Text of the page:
A small green salad with balsamic vinaigrette was an easy choice to begin though it was pure dee murder resisting all of the delectable hot entrees and soups on display, including several chicken dishes, vegetable medleys and rice casseroles. I do love fresh fruit, however, and went for some seedless grapes, a couple of oranges and two organic "Fuji" apples, my favorite type of apple, subtle in flavor and always crisp and crunchy. I wasn't trying to go for a power mix of antitoxins, minerals and vitamins, I just picked up what I like along with a single serve bottle of Odwalla Orange Juice to wash it all down with.

Anybody who has ever purchased that single serve bottle of fresh squeezed Valencia orange juice knows the price of it alone is about the same as any single sandwich at McDonald's. Some twenty dollars later I'm rushing back to the office to eat before my next meeting, cursing myself for the impulse purchases and all the while trying to justify the cost in saying at least the oranges, grapes and apples would last me more than just one meal. A third of that and I could have had some sort of combo meal at Mickey-Ds or Chick-Fil-A, maybe even super-sized.

All of the products were delicious and certainly did a body good but I must admit I didn't notice much difference in taste or texture between my organic apples and the ones laced with carcinogenic pesticides, fertilizers and growth hormones. If the taste is the same and I'm paying a premium merely for not introducing those chemicals in to my body then why not pay less instead of more? Eating healthy with commercially grown produce is costly enough over fast food so why are organic groceries even more expensive than that? Seems to me that if they really wanted to get people to eat better then they would sit between those two options, pricier than a hamburger but healthier and less expensive than "Frankenfood."

Natural, organic food, it seems, has come a long way up. Now if only the price would come down.

Gotta go.

Wednesday, September 1, 2010

Target Destroyed

I had just gotten home from work, put away some clean clothes and whipped up a quick roasted tomato-garlic pasta dish. Another day near an end as I cast around on the web for something I can read or watch while munching. Sometimes I can indulge a taste of the grotesque or at least unusual during dinner but decided I'd rather not worry about my constitution or moral compass this evening. I'd seen just about every documentary there was on lions, orcas and boa constrictors along with homemade videos of laughing babies, howling beagles and Honey-I'm-Home-From-The-War or Pregnant family surprises Looking around for something, anything old but new, something I at least hadn't seen in a while.

I have to admit I can whip up a fairly quick and tasty plate of pasta so there wasn't much time before dinner started to get cold and I would need that mental cool down from the office. Then it hit me: I'd spool up something from YouTube on Korean Air Lines Flight 007. Back when South Korea had only one international airline, back when long-range flights had to stop in Alaska to make it across the Pacific, back when Reagan was in the White House and the Cold War in full swing, #007 was the regular service between New York City and Seoul with a fuel stop in Anchorage.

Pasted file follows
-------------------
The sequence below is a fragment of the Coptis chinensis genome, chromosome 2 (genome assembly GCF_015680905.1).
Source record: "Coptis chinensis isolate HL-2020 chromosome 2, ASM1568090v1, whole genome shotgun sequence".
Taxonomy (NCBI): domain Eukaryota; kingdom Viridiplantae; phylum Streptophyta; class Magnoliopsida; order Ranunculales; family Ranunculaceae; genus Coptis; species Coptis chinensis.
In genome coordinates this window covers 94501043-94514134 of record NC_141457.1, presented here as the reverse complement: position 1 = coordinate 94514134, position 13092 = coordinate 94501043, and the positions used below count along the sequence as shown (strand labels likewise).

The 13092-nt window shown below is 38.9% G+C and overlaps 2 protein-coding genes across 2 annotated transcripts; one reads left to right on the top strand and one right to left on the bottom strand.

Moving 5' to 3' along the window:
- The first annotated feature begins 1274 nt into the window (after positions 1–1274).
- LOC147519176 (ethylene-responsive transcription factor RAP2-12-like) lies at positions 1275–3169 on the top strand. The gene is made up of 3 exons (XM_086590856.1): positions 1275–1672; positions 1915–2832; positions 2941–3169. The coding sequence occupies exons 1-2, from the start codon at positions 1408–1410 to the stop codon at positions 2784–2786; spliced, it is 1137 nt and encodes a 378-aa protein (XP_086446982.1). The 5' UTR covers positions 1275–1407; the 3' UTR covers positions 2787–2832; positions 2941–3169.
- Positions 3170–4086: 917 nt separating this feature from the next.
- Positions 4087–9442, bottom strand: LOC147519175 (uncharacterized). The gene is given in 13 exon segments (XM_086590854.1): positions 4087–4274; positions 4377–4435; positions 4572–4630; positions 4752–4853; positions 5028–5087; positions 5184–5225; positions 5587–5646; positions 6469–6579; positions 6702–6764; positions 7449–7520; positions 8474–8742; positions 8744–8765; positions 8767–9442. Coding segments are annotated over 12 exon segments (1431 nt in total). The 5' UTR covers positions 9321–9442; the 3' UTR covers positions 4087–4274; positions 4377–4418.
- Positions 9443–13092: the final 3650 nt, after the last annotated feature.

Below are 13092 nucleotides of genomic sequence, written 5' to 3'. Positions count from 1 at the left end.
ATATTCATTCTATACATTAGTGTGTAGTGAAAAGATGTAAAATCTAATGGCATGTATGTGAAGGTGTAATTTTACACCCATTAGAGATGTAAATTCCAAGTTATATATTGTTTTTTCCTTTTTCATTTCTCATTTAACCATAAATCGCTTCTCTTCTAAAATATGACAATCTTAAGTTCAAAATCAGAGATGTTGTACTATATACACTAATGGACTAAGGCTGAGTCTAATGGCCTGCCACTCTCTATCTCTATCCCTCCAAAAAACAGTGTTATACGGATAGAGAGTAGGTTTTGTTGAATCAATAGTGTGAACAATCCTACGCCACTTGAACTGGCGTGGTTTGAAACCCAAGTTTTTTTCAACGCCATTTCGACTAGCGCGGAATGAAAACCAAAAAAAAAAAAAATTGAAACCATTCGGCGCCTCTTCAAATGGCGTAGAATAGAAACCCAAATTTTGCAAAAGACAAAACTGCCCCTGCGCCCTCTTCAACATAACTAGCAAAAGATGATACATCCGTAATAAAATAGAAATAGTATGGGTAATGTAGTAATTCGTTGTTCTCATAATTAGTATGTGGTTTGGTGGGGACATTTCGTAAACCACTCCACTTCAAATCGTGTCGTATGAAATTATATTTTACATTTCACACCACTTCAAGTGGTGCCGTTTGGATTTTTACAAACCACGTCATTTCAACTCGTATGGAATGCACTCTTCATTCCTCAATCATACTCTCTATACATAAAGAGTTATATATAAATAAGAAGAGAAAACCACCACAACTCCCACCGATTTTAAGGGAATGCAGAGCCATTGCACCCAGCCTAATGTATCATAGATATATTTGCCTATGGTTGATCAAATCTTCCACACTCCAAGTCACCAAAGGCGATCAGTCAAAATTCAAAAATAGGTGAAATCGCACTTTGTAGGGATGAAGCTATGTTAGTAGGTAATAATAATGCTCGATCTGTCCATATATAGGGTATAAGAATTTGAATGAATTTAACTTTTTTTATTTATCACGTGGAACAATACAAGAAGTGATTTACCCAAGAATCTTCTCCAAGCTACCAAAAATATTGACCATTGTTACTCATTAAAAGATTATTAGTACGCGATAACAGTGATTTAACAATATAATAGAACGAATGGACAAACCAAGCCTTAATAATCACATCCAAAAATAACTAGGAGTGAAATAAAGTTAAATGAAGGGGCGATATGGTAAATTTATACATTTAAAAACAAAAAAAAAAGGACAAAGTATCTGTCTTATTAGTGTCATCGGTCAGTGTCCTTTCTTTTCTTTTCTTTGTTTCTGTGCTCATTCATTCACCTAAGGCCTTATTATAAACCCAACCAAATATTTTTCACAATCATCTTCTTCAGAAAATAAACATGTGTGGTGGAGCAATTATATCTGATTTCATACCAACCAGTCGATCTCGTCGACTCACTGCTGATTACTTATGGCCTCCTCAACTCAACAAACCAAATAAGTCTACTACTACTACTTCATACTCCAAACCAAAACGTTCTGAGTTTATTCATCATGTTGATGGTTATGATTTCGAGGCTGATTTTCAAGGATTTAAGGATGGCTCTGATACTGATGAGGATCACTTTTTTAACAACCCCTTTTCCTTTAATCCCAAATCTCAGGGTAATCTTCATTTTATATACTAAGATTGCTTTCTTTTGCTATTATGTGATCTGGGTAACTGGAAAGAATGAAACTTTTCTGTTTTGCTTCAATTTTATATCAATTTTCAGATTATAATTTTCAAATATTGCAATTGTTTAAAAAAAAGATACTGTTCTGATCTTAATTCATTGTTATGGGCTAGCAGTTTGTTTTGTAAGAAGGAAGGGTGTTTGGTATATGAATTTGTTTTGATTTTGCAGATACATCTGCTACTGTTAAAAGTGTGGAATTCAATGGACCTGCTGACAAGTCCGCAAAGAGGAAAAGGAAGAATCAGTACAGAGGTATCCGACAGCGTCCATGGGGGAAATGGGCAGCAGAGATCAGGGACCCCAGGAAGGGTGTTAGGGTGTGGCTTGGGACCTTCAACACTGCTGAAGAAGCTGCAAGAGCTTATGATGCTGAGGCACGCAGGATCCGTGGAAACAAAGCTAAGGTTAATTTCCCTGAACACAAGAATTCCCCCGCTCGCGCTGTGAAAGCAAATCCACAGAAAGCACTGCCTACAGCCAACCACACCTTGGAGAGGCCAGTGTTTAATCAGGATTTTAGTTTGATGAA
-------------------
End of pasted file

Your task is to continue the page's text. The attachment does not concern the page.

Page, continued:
The short version is this: a Boeing 747 with 269 passengers and crew on board flew a beeline directly to Seoul from Alaska over Siberia instead of a longer hook-route well to the south over Central Japan to avoid Soviet air space. The beeline route flew first over the Kamchatka Peninsula and then over southern tip of Sakhalin Island, a place few westerners had ever heard of before, alerting the Soviet Air Command to each intrusion. He-said/she-said later, after the second unauthorized incursion missiles were fired that destroyed the airplane and all on board, including 22 children.

The Soviets denied it, then blamed the US for provoking the whole thing as a way to test their defenses. The U.S, of course, went off and the world held its breath, horrified at the loss of life yet far more alarmed that this might be the last straw to a winner-take-all (or what might be left of the world) war between the two superpowers. The investigations that followed pointed to navigational errors (duh), conflicts between Korean top-down societal hierarchy versus cockpit check and balance procedures (did anyone question the captain when clearly someone should have) and the then-standard Western cries of Soviet paranoia and over-reaction. Even today the whole incident may be largely resolved yet still hotly debated concerning the overriding contributing factor(s).

The biggest results from this aerial Titanic? Certain air routes through this part of Siberia are now authorized while Reagan himself ordered the release of then-classified GPS technology to the private sector specifically so mistakes like Korean Air-007 would not happen again. As for the incident itself it is, sadly, largely forgotten save for the families of the victims, aviation aficionados and government watchdogs.

And it all happened on September 1st, 27 years ago today. May they rest in peace.

Gotta go.